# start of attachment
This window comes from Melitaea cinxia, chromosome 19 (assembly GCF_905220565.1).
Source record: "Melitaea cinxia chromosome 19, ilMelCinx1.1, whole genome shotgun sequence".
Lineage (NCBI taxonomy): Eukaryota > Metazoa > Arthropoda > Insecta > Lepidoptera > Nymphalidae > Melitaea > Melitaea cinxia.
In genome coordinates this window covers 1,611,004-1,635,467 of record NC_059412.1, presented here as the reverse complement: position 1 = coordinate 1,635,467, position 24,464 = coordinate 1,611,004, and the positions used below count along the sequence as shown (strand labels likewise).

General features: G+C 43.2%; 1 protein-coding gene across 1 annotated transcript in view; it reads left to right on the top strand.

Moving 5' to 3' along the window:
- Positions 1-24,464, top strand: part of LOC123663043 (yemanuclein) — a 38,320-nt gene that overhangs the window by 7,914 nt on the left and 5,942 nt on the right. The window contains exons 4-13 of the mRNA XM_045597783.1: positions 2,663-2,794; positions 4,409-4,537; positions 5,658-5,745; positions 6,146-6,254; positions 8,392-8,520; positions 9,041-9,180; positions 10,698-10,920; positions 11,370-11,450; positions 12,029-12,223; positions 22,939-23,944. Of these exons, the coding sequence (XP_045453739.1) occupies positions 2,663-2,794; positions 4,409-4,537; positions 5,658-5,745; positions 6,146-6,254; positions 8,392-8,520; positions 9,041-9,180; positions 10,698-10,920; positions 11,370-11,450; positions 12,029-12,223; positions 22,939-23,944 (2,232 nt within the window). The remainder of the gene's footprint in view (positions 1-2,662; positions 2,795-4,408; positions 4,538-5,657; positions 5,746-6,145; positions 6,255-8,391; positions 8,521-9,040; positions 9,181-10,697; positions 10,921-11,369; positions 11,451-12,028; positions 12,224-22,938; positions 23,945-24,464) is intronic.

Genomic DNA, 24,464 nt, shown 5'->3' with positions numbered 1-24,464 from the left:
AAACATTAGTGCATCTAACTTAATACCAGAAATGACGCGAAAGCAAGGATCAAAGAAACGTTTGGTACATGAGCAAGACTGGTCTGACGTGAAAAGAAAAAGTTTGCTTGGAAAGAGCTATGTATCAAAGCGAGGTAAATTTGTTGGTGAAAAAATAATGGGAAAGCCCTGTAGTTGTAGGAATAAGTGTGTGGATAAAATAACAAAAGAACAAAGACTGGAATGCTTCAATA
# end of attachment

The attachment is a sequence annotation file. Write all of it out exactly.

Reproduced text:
This window comes from Melitaea cinxia, chromosome 19 (assembly GCF_905220565.1).
Source record: "Melitaea cinxia chromosome 19, ilMelCinx1.1, whole genome shotgun sequence".
Lineage (NCBI taxonomy): Eukaryota > Metazoa > Arthropoda > Insecta > Lepidoptera > Nymphalidae > Melitaea > Melitaea cinxia.
In genome coordinates this window covers 1,611,004-1,635,467 of record NC_059412.1, presented here as the reverse complement: position 1 = coordinate 1,635,467, position 24,464 = coordinate 1,611,004, and the positions used below count along the sequence as shown (strand labels likewise).

General features: G+C 43.2%; 1 protein-coding gene across 1 annotated transcript in view; it reads left to right on the top strand.

Moving 5' to 3' along the window:
- Positions 1-24,464, top strand: part of LOC123663043 (yemanuclein) — a 38,320-nt gene that overhangs the window by 7,914 nt on the left and 5,942 nt on the right. The window contains exons 4-13 of the mRNA XM_045597783.1: positions 2,663-2,794; positions 4,409-4,537; positions 5,658-5,745; positions 6,146-6,254; positions 8,392-8,520; positions 9,041-9,180; positions 10,698-10,920; positions 11,370-11,450; positions 12,029-12,223; positions 22,939-23,944. Of these exons, the coding sequence (XP_045453739.1) occupies positions 2,663-2,794; positions 4,409-4,537; positions 5,658-5,745; positions 6,146-6,254; positions 8,392-8,520; positions 9,041-9,180; positions 10,698-10,920; positions 11,370-11,450; positions 12,029-12,223; positions 22,939-23,944 (2,232 nt within the window). The remainder of the gene's footprint in view (positions 1-2,662; positions 2,795-4,408; positions 4,538-5,657; positions 5,746-6,145; positions 6,255-8,391; positions 8,521-9,040; positions 9,181-10,697; positions 10,921-11,369; positions 11,451-12,028; positions 12,224-22,938; positions 23,945-24,464) is intronic.

Genomic DNA, 24,464 nt, shown 5'->3' with positions numbered 1-24,464 from the left:
AAACATTAGTGCATCTAACTTAATACCAGAAATGACGCGAAAGCAAGGATCAAAGAAACGTTTGGTACATGAGCAAGACTGGTCTGACGTGAAAAGAAAAAGTTTGCTTGGAAAGAGCTATGTATCAAAGCGAGGTAAATTTGTTGGTGAAAAAATAATGGGAAAGCCCTGTAGTTGTAGGAATAAGTGTGTGGATAAAATAACAAAAGAACAAAGACTGGAATGCTTCAATA